Chapter 7 - Stereochemistry Chapter 7 Stereochemistry...

Info iconThis preview shows pages 1–8. Sign up to view the full content.

View Full Document Right Arrow Icon
Stereochemistry Chapter 7 Stereochemistry • Stereochemistry refers to the three-dimensional structure of a molecule. • Minor differences in 3-D structure can result in vastly different properties.
Background image of page 1

Info iconThis preview has intentionally blurred sections. Sign up to view the full version.

View Full DocumentRight Arrow Icon
Requires bacterial enzymes for digestion Digestible by most animals Why you eat corn but not the cob. ..but cows eat both. A particular three-dimensional arrangement is called a configuration . Stereoisomers differ in configuration.
Background image of page 2
Chirality • Although all objects have mirror images, the mirror images may or may not be superimposable . (superimposable = identical) Objects with “left-handed” and “right-handed” forms are said to be chiral . chiral – derived from the Greek word for hand ( cheir ) Stereochemistry • Other molecules or objects are indeed superimposable on their mirror image ( e.g. , socks). • A sock and its mirror image are identical. • A molecule or object that is superimposable on its mirror image is said to be achiral .
Background image of page 3

Info iconThis preview has intentionally blurred sections. Sign up to view the full version.

View Full DocumentRight Arrow Icon
Chirality in Molecules Br Cl H F H Cl Br F To test for non-superimposability, rotate this model 180°around a vertical axis. Chirality in Molecules bromochlorofluoromethane
Background image of page 4
Br Cl H F H Cl Br F Chirality in Molecules bromochlorofluoromethane are enantiomers with respect to each other and Nonsuperimposable mirror images are enantiomers of each other. Chirality in Molecules Enantiomers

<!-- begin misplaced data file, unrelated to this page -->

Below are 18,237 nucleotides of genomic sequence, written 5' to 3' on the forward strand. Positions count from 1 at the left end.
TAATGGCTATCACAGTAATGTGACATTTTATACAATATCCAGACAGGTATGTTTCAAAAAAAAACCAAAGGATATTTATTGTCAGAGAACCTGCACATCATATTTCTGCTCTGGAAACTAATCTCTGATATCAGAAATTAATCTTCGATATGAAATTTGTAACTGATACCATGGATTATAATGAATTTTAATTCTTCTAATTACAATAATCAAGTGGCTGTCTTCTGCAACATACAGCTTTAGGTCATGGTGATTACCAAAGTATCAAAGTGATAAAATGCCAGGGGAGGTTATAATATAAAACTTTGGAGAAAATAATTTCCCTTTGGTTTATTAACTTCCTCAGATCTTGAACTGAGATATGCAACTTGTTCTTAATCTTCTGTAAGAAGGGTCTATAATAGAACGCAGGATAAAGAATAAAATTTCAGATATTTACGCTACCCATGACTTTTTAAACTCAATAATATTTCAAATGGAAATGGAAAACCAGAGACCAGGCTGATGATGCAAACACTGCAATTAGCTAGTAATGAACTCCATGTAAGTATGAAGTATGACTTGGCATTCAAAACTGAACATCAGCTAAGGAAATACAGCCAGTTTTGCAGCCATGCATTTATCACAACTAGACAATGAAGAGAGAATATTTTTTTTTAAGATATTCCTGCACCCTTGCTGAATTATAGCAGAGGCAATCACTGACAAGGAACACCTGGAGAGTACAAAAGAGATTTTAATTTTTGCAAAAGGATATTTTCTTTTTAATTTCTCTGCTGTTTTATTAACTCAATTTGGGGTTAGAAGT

Background image of page 5

Info iconThis preview has intentionally blurred sections. Sign up to view the full version.

View Full DocumentRight Arrow Icon
• A carbon atom with four different groups bonded to it is a tetrahedral chirality center . Chirality in Molecules Enantiomers No matter how you rotate the two molecules, the two will never completely overlap (superimpose). Ring carbons are chirality centers if two different groups are bonded to it and the path around the ring is different in each direction. • To find chirality centers , examine each tetrahedral carbon atom in a molecule, and look at the four groups—not the four atoms—bonded to it. All four groups must be different . Hints: Always omit from consideration CH 2 and CH 3 groups Any sp or sp 2 hybridized C chirality center
Background image of page 6
Chirality in Molecules Enantiomers • Generally a molecule with no chirality centers will not be chiral. • With one chirality center, a molecule will always be chiral. • With two or more stereogenic centers, a molecule may or may not be chiral. • Achiral molecules usually contain a plane of symmetry but chiral molecules do not. • A
Background image of page 7

Info iconThis preview has intentionally blurred sections. Sign up to view the full version.

View Full DocumentRight Arrow Icon
Image of page 8
This is the end of the preview. Sign up to access the rest of the document.

This note was uploaded on 12/22/2011 for the course CHEM 3371 taught by Professor Anderson,k during the Fall '08 term at Southern Methodist.

Page1 / 24

Chapter 7 - Stereochemistry Chapter 7 Stereochemistry...

This preview shows document pages 1 - 8. Sign up to view the full document.

View Full Document Right Arrow Icon
Ask a homework question - tutors are online